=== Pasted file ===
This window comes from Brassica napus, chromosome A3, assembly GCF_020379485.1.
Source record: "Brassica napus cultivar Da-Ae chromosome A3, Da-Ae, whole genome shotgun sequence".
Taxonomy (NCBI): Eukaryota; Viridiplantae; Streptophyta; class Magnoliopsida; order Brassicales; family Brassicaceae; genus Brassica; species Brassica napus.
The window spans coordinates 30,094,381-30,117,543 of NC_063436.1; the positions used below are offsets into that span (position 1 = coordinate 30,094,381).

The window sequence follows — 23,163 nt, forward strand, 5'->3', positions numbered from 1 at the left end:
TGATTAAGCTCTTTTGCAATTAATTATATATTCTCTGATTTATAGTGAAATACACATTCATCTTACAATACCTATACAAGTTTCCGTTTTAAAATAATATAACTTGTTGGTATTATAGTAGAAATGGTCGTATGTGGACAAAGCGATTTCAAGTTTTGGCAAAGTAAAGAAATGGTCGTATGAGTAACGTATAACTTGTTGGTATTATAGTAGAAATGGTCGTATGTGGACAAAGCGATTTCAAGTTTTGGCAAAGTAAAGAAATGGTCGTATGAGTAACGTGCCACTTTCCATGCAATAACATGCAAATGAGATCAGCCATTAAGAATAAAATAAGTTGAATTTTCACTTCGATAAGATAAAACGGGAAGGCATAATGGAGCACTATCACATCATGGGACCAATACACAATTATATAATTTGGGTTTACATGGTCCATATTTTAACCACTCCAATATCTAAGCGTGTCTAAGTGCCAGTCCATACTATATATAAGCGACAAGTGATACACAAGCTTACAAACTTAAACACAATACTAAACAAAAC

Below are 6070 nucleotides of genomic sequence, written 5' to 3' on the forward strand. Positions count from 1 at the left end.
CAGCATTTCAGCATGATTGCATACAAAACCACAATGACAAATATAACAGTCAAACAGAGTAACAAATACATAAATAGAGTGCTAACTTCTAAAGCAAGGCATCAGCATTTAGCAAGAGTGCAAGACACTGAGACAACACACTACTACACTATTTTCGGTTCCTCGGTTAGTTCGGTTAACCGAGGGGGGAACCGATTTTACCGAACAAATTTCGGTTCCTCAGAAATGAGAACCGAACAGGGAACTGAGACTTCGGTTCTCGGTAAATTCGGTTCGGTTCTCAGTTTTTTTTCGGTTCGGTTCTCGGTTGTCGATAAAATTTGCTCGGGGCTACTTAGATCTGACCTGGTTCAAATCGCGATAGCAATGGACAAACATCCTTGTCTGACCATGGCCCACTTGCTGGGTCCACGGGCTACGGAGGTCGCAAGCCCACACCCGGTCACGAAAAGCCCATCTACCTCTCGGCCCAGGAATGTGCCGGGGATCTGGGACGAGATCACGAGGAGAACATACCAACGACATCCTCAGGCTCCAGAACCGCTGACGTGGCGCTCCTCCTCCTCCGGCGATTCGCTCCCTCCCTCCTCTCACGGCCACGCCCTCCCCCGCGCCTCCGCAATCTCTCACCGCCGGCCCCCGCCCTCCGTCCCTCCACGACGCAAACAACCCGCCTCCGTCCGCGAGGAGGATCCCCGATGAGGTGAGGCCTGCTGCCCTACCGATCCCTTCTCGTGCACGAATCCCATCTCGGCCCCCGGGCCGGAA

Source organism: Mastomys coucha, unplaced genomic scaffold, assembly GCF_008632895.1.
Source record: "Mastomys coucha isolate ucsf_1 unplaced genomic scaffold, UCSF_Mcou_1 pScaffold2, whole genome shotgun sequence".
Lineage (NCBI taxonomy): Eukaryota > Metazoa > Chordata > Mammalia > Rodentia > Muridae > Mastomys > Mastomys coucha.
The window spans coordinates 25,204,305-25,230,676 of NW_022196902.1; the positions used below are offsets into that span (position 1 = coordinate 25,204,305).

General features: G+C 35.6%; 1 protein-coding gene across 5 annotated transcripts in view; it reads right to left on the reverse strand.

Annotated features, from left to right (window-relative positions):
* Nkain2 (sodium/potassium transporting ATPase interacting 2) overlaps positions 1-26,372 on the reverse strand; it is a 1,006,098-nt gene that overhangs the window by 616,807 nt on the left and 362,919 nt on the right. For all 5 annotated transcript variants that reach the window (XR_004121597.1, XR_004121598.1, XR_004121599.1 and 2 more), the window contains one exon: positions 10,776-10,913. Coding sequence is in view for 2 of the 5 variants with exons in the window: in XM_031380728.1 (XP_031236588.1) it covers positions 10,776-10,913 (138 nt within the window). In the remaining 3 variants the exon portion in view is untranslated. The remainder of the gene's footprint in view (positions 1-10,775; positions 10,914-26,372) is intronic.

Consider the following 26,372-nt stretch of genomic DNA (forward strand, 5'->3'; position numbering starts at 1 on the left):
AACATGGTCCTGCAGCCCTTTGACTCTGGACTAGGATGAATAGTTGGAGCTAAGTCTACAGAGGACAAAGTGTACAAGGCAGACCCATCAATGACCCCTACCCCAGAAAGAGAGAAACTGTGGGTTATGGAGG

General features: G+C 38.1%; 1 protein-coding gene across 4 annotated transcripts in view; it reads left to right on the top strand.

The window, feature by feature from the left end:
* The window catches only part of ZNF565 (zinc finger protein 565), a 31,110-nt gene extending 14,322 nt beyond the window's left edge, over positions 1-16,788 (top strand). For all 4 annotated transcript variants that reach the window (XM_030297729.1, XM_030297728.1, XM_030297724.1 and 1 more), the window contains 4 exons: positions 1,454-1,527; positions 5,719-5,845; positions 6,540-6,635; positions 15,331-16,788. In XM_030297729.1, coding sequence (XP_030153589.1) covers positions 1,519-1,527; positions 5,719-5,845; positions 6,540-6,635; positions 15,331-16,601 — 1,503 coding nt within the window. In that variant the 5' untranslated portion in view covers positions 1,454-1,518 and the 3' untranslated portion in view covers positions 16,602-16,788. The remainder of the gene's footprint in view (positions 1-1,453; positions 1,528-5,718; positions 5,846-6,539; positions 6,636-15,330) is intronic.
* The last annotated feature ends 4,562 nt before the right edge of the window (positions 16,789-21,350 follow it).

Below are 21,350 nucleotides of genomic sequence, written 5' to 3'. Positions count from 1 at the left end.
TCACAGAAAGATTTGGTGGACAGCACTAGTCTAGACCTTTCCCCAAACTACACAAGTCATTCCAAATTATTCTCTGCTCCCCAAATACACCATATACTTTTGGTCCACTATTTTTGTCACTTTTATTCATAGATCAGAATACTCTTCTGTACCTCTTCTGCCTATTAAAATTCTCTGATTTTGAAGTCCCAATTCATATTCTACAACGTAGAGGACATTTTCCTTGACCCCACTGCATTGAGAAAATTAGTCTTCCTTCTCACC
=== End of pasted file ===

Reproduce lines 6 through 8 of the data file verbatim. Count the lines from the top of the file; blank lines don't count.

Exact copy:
TGATTAAGCTCTTTTGCAATTAATTATATATTCTCTGATTTATAGTGAAATACACATTCATCTTACAATACCTATACAAGTTTCCGTTTTAAAATAATATAACTTGTTGGTATTATAGTAGAAATGGTCGTATGTGGACAAAGCGATTTCAAGTTTTGGCAAAGTAAAGAAATGGTCGTATGAGTAACGTATAACTTGTTGGTATTATAGTAGAAATGGTCGTATGTGGACAAAGCGATTTCAAGTTTTGGCAAAGTAAAGAAATGGTCGTATGAGTAACGTGCCACTTTCCATGCAATAACATGCAAATGAGATCAGCCATTAAGAATAAAATAAGTTGAATTTTCACTTCGATAAGATAAAACGGGAAGGCATAATGGAGCACTATCACATCATGGGACCAATACACAATTATATAATTTGGGTTTACATGGTCCATATTTTAACCACTCCAATATCTAAGCGTGTCTAAGTGCCAGTCCATACTATATATAAGCGACAAGTGATACACAAGCTTACAAACTTAAACACAATACTAAACAAAAC

Below are 6070 nucleotides of genomic sequence, written 5' to 3' on the forward strand. Positions count from 1 at the left end.
CAGCATTTCAGCATGATTGCATACAAAACCACAATGACAAATATAACAGTCAAACAGAGTAACAAATACATAAATAGAGTGCTAACTTCTAAAGCAAGGCATCAGCATTTAGCAAGAGTGCAAGACACTGAGACAACACACTACTACACTATTTTCGGTTCCTCGGTTAGTTCGGTTAACCGAGGGGGGAACCGATTTTACCGAACAAATTTCGGTTCCTCAGAAATGAGAACCGAACAGGGAACTGAGACTTCGGTTCTCGGTAAATTCGGTTCGGTTCTCAGTTTTTTTTCGGTTCGGTTCTCGGTTGTCGATAAAATTTGCTCGGGGCTACTTAGATCTGACCTGGTTCAAATCGCGATAGCAATGGACAAACATCCTTGTCTGACCATGGCCCACTTGCTGGGTCCACGGGCTACGGAGGTCGCAAGCCCACACCCGGTCACGAAAAGCCCATCTACCTCTCGGCCCAGGAATGTGCCGGGGATCTGGGACGAGATCACGAGGAGAACATACCAACGACATCCTCAGGCTCCAGAACCGCTGACGTGGCGCTCCTCCTCCTCCGGCGATTCGCTCCCTCCCTCCTCTCACGGCCACGCCCTCCCCCGCGCCTCCGCAATCTCTCACCGCCGGCCCCCGCCCTCCGTCCCTCCACGACGCAAACAACCCGCCTCCGTCCGCGAGGAGGATCCCCGATGAGGTGAGGCCTGCTGCCCTACCGATCCCTTCTCGTGCACGAATCCCATCTCGGCCCCCGGGCCGGAA